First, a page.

Somerset is able to supply residents with the gasoline because the city purchases gas from a hometown supplier, Continental Refining Co., Schreiner writes. "The city purchased a fuel storage facility for $200,000 a few years ago. Now, up to 60,000 gallons of regular unleaded gas can be stored there for the retail business."
The local refinery has struggled to stay open because of competition with Marathon Oil Corp., which makes most of the gas consumed in Kentucky. Marathon has paid haulers of Southern Kentucky oil extra incentives to take oil 172 miles away to a Marathon refinery near the West Virginia border, instead of to the shorter distance to Somerset.
While townspeople have responded positively to the station, there are plenty of critics, Schreiner writes. Convenience store owner Duane Adams called the move a slap in the face that could hurt his business. He told Schreiner, "They've used the taxpayer money that I have paid them over these years to do this, to be against us. I do not see how they can't see that as socialism."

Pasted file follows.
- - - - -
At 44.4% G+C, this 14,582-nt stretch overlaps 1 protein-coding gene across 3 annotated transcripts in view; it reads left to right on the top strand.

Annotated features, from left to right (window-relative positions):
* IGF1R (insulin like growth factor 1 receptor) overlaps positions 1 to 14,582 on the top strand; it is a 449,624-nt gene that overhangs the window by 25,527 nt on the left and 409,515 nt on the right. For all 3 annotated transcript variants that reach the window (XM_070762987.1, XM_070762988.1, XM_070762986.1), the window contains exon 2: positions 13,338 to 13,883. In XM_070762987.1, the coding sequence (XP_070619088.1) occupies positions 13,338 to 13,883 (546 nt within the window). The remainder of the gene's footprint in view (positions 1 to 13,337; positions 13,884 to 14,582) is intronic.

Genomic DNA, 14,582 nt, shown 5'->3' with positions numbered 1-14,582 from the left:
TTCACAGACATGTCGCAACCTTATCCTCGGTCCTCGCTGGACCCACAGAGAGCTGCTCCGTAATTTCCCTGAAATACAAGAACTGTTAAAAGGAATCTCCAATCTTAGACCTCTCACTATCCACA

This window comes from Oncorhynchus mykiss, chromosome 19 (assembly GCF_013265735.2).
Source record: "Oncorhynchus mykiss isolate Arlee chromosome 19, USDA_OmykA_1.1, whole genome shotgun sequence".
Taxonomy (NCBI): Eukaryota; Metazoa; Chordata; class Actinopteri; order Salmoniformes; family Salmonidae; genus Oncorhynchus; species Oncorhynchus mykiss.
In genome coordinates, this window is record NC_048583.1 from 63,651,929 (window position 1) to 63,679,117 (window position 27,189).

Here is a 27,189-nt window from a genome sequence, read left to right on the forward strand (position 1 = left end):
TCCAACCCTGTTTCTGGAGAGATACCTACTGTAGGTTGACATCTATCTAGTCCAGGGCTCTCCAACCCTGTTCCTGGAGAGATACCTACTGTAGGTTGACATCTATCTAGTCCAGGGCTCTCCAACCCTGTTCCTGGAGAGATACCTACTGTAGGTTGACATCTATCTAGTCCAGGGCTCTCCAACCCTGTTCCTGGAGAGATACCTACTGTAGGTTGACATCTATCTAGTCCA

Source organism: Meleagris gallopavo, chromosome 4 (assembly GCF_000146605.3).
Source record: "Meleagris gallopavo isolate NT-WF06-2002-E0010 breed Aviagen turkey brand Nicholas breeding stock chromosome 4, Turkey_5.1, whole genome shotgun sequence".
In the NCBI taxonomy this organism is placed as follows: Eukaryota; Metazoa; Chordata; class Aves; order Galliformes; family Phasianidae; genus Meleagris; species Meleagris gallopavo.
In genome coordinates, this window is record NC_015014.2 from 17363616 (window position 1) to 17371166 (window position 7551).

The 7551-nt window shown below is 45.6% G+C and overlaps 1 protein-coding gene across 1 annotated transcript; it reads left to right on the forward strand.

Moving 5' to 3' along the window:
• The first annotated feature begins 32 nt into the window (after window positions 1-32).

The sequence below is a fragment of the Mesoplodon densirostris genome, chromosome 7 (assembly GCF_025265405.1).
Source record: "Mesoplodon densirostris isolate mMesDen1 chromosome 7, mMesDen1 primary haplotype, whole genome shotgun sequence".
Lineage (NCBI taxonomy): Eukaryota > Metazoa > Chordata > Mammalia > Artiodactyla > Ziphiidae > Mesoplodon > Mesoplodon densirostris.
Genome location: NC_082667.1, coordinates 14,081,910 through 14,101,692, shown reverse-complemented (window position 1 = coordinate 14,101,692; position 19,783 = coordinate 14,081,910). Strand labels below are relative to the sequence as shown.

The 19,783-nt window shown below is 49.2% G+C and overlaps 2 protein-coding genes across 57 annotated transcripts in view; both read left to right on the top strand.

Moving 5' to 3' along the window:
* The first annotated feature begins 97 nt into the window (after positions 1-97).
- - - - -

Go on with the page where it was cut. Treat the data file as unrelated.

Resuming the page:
But Girdler, a Republican in his second term, "said the city isn't looking to put anyone out of business," Schreiner writes. He told Schreiner, "We don't care if we don't sell a drop of gasoline. Our objective is to lower the price." A local economic-development coordinator told Schreiner that Somerset gas prices are often 20 to 30 cents a gallon higher than in nearby towns, and Girdler said many visitors to nearby Lake Cumberland "fuel up elsewhere, costing Somerset millions of dollars in retail sales," Schreiner reports.